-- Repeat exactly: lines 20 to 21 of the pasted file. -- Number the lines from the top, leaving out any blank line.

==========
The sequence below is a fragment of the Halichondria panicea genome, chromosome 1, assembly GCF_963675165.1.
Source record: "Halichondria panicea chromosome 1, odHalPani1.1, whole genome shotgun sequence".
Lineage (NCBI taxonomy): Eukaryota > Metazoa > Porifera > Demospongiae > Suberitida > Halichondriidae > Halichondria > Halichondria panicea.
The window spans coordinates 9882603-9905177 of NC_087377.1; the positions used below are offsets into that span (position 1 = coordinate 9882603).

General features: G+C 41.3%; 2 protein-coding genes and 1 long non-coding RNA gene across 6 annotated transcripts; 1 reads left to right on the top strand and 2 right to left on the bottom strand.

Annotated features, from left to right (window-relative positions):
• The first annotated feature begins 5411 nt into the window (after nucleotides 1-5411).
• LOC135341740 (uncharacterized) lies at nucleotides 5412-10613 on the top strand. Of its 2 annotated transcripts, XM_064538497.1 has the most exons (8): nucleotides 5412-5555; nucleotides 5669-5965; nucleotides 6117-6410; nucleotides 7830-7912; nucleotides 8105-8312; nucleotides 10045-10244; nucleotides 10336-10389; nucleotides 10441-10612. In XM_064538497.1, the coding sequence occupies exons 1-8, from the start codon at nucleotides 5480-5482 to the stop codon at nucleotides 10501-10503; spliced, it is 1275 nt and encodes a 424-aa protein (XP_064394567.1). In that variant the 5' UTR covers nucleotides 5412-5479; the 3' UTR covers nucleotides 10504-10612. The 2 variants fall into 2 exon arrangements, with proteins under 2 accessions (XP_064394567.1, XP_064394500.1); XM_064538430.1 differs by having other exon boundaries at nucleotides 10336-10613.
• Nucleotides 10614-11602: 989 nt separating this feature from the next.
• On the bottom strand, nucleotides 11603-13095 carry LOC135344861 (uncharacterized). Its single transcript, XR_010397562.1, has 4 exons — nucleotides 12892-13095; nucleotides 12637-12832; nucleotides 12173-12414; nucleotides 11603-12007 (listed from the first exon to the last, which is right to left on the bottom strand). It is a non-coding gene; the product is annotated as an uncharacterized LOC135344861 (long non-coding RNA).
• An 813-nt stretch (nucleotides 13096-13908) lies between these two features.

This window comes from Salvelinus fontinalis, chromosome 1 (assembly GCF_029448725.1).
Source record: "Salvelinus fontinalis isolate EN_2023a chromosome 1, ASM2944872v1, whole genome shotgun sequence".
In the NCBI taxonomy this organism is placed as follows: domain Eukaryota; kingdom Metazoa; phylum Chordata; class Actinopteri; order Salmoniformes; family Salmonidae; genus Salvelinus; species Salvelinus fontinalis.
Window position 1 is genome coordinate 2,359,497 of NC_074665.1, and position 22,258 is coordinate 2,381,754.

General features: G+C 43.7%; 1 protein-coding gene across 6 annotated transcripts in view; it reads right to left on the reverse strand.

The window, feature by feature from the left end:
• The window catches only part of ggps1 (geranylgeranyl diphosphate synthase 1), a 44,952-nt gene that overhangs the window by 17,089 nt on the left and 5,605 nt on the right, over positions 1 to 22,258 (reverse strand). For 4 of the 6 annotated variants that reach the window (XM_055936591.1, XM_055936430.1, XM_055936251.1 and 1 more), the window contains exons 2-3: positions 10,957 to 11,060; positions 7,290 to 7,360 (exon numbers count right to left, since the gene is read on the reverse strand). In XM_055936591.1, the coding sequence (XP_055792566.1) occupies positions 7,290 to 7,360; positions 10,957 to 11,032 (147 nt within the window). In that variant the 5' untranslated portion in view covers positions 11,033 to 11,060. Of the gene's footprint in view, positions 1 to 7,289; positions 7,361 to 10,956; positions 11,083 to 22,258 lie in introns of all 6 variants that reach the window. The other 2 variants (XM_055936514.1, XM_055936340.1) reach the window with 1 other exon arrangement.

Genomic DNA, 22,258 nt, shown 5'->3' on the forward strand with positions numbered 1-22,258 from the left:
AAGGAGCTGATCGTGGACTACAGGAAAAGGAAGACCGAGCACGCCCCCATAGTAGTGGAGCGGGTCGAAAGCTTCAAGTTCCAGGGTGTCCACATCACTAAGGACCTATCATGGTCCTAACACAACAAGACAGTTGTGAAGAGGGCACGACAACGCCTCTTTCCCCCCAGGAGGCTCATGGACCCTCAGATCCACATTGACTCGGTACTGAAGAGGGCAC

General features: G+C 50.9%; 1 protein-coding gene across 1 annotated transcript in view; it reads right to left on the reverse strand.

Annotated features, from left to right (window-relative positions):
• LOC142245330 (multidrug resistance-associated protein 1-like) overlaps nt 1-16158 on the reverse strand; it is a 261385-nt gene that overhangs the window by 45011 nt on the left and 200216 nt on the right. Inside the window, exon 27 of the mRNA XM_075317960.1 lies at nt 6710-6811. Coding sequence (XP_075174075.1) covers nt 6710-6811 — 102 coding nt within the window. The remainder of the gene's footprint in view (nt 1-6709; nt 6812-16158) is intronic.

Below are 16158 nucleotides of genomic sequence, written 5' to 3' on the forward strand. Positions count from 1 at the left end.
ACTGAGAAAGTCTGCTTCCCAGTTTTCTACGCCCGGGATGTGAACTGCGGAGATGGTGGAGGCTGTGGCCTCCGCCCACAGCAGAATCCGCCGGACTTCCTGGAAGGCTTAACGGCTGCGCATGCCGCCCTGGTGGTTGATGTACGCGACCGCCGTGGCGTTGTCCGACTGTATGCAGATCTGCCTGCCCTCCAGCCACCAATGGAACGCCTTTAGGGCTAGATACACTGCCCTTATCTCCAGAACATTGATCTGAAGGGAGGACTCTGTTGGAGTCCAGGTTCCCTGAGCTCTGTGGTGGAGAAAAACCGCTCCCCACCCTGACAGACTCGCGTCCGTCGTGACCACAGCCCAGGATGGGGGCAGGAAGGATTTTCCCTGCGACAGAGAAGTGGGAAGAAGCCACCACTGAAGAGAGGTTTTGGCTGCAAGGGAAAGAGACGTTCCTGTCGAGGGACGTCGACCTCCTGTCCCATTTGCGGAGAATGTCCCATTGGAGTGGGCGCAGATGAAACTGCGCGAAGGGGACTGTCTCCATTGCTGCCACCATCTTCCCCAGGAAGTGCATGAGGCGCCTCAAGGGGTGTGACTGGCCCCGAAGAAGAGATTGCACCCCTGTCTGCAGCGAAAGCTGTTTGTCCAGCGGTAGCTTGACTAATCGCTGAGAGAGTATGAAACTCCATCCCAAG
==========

AAGGAGCTGATCGTGGACTACAGGAAAAGGAAGACCGAGCACGCCCCCATAGTAGTGGAGCGGGTCGAAAGCTTCAAGTTCCAGGGTGTCCACATCACTAAGGACCTATCATGGTCCTAACACAACAAGACAGTTGTGAAGAGGGCACGACAACGCCTCTTTCCCCCCAGGAGGCTCATGGACCCTCAGATCCACATTGACTCGGTACTGAAGAGGGCAC

General features: G+C 50.9%; 1 protein-coding gene across 1 annotated transcript in view; it reads right to left on the reverse strand.